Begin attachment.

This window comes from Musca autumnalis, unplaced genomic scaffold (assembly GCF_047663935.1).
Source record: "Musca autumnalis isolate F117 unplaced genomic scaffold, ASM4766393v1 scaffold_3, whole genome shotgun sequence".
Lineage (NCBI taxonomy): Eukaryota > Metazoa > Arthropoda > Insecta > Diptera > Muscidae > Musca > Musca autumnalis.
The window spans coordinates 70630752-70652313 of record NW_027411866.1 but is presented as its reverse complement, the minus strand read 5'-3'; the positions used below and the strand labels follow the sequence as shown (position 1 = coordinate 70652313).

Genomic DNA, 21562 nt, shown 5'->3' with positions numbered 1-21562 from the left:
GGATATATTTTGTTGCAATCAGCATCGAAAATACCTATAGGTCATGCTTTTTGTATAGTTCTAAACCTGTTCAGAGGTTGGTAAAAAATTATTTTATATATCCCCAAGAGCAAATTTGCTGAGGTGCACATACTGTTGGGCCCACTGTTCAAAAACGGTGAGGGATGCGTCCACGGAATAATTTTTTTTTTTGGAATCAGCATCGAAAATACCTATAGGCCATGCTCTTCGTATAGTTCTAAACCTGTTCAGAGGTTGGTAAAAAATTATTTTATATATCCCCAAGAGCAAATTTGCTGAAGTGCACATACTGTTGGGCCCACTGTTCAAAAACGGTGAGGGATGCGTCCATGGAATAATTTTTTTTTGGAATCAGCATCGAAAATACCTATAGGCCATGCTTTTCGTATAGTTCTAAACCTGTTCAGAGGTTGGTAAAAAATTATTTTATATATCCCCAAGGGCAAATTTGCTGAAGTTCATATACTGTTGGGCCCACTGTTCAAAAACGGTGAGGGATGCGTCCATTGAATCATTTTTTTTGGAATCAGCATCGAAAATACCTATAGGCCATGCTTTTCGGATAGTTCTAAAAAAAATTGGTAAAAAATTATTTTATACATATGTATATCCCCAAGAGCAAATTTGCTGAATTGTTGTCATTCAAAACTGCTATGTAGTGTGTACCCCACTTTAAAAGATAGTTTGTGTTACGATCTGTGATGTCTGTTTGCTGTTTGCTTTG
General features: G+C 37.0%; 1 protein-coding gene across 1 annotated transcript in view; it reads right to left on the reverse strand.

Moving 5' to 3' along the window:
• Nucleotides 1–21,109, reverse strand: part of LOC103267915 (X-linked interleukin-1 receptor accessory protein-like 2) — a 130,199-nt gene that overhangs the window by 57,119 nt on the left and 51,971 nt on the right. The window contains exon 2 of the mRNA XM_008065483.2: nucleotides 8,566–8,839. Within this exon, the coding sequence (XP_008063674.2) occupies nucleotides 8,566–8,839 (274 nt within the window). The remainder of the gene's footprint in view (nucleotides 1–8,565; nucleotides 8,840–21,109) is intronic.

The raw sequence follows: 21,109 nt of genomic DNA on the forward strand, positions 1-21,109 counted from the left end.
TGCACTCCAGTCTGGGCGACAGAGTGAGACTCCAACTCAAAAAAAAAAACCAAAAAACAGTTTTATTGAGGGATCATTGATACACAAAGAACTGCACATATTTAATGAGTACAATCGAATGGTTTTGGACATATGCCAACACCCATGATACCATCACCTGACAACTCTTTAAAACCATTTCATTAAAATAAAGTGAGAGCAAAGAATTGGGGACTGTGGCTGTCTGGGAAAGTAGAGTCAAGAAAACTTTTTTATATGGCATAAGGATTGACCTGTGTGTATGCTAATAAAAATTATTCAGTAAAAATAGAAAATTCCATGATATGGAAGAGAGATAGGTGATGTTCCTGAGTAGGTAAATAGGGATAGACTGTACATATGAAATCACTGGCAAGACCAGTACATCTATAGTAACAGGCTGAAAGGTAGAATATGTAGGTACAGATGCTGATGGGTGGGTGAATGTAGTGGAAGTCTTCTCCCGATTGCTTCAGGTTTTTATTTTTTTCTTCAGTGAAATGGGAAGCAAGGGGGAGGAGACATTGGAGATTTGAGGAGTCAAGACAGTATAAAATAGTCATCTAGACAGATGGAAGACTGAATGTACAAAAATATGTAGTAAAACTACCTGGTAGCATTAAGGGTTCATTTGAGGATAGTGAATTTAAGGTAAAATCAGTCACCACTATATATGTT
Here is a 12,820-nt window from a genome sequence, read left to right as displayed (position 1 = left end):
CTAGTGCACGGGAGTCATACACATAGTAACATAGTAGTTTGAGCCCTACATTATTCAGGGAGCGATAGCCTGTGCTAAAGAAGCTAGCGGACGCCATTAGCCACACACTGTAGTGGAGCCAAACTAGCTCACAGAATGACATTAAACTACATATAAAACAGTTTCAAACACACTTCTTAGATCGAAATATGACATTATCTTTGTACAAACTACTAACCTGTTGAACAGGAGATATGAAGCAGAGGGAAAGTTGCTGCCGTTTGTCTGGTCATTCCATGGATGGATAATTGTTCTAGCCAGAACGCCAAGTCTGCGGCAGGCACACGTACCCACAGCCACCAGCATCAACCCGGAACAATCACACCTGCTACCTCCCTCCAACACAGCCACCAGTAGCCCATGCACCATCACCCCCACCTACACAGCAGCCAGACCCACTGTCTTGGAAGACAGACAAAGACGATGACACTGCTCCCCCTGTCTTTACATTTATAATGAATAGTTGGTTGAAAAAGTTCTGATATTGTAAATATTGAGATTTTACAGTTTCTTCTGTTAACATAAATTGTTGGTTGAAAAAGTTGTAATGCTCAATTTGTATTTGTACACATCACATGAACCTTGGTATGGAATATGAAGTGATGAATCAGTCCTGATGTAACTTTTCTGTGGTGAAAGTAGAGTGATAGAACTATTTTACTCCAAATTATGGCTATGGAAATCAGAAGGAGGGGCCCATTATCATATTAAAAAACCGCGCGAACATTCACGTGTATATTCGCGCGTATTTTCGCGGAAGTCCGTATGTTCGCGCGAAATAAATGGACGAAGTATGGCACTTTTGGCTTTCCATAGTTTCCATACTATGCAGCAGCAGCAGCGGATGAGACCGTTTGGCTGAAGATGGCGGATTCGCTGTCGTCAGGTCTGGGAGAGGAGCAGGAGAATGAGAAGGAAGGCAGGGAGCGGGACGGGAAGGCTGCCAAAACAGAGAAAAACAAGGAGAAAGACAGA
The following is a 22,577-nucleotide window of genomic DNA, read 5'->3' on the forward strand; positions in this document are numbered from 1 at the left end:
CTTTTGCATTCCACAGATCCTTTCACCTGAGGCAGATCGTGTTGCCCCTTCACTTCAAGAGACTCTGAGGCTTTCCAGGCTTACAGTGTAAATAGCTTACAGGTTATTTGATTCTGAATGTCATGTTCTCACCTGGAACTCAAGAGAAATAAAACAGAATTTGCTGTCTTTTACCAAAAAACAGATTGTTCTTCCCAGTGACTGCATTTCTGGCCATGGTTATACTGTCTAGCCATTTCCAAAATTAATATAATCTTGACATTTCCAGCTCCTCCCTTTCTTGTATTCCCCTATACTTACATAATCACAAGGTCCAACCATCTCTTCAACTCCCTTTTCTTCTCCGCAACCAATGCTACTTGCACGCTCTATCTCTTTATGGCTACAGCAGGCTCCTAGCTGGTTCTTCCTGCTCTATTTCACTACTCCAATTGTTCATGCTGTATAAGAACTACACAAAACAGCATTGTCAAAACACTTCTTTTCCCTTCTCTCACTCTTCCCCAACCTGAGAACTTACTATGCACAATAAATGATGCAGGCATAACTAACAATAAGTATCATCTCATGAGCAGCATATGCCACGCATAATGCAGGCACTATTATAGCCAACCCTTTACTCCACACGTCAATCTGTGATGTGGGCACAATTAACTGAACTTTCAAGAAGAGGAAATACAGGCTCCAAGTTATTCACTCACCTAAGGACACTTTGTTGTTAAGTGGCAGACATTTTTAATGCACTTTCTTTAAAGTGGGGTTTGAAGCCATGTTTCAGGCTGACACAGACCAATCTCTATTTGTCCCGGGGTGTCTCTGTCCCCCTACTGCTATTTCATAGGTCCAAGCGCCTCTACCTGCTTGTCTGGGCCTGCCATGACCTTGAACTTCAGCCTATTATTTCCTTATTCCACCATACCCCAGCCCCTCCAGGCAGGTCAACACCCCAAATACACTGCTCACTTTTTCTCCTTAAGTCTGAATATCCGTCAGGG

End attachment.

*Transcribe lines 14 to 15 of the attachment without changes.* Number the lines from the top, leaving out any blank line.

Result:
The following is a 22,577-nucleotide window of genomic DNA, read 5'->3' on the forward strand; positions in this document are numbered from 1 at the left end:
CTTTTGCATTCCACAGATCCTTTCACCTGAGGCAGATCGTGTTGCCCCTTCACTTCAAGAGACTCTGAGGCTTTCCAGGCTTACAGTGTAAATAGCTTACAGGTTATTTGATTCTGAATGTCATGTTCTCACCTGGAACTCAAGAGAAATAAAACAGAATTTGCTGTCTTTTACCAAAAAACAGATTGTTCTTCCCAGTGACTGCATTTCTGGCCATGGTTATACTGTCTAGCCATTTCCAAAATTAATATAATCTTGACATTTCCAGCTCCTCCCTTTCTTGTATTCCCCTATACTTACATAATCACAAGGTCCAACCATCTCTTCAACTCCCTTTTCTTCTCCGCAACCAATGCTACTTGCACGCTCTATCTCTTTATGGCTACAGCAGGCTCCTAGCTGGTTCTTCCTGCTCTATTTCACTACTCCAATTGTTCATGCTGTATAAGAACTACACAAAACAGCATTGTCAAAACACTTCTTTTCCCTTCTCTCACTCTTCCCCAACCTGAGAACTTACTATGCACAATAAATGATGCAGGCATAACTAACAATAAGTATCATCTCATGAGCAGCATATGCCACGCATAATGCAGGCACTATTATAGCCAACCCTTTACTCCACACGTCAATCTGTGATGTGGGCACAATTAACTGAACTTTCAAGAAGAGGAAATACAGGCTCCAAGTTATTCACTCACCTAAGGACACTTTGTTGTTAAGTGGCAGACATTTTTAATGCACTTTCTTTAAAGTGGGGTTTGAAGCCATGTTTCAGGCTGACACAGACCAATCTCTATTTGTCCCGGGGTGTCTCTGTCCCCCTACTGCTATTTCATAGGTCCAAGCGCCTCTACCTGCTTGTCTGGGCCTGCCATGACCTTGAACTTCAGCCTATTATTTCCTTATTCCACCATACCCCAGCCCCTCCAGGCAGGTCAACACCCCAAATACACTGCTCACTTTTTCTCCTTAAGTCTGAATATCCGTCAGGG